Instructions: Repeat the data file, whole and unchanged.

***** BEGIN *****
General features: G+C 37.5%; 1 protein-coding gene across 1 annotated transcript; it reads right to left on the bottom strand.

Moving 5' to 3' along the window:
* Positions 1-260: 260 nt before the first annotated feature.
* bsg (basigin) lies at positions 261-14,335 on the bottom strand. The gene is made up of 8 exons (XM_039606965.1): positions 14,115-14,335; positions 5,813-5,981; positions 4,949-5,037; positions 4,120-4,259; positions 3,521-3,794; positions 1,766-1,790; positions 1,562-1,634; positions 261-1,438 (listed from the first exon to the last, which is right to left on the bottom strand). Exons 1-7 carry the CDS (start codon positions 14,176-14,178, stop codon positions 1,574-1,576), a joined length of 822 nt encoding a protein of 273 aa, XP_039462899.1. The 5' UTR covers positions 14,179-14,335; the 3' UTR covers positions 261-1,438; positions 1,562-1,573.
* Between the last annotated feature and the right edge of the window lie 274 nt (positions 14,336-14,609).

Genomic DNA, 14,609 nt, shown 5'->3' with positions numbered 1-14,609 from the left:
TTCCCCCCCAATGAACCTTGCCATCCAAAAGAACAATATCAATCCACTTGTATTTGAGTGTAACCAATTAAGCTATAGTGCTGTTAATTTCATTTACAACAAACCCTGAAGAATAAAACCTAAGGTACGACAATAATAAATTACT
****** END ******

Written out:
General features: G+C 37.5%; 1 protein-coding gene across 1 annotated transcript; it reads right to left on the bottom strand.

Moving 5' to 3' along the window:
* Positions 1-260: 260 nt before the first annotated feature.
* bsg (basigin) lies at positions 261-14,335 on the bottom strand. The gene is made up of 8 exons (XM_039606965.1): positions 14,115-14,335; positions 5,813-5,981; positions 4,949-5,037; positions 4,120-4,259; positions 3,521-3,794; positions 1,766-1,790; positions 1,562-1,634; positions 261-1,438 (listed from the first exon to the last, which is right to left on the bottom strand). Exons 1-7 carry the CDS (start codon positions 14,176-14,178, stop codon positions 1,574-1,576), a joined length of 822 nt encoding a protein of 273 aa, XP_039462899.1. The 5' UTR covers positions 14,179-14,335; the 3' UTR covers positions 261-1,438; positions 1,562-1,573.
* Between the last annotated feature and the right edge of the window lie 274 nt (positions 14,336-14,609).

Genomic DNA, 14,609 nt, shown 5'->3' with positions numbered 1-14,609 from the left:
TTCCCCCCCAATGAACCTTGCCATCCAAAAGAACAATATCAATCCACTTGTATTTGAGTGTAACCAATTAAGCTATAGTGCTGTTAATTTCATTTACAACAAACCCTGAAGAATAAAACCTAAGGTACGACAATAATAAATTACT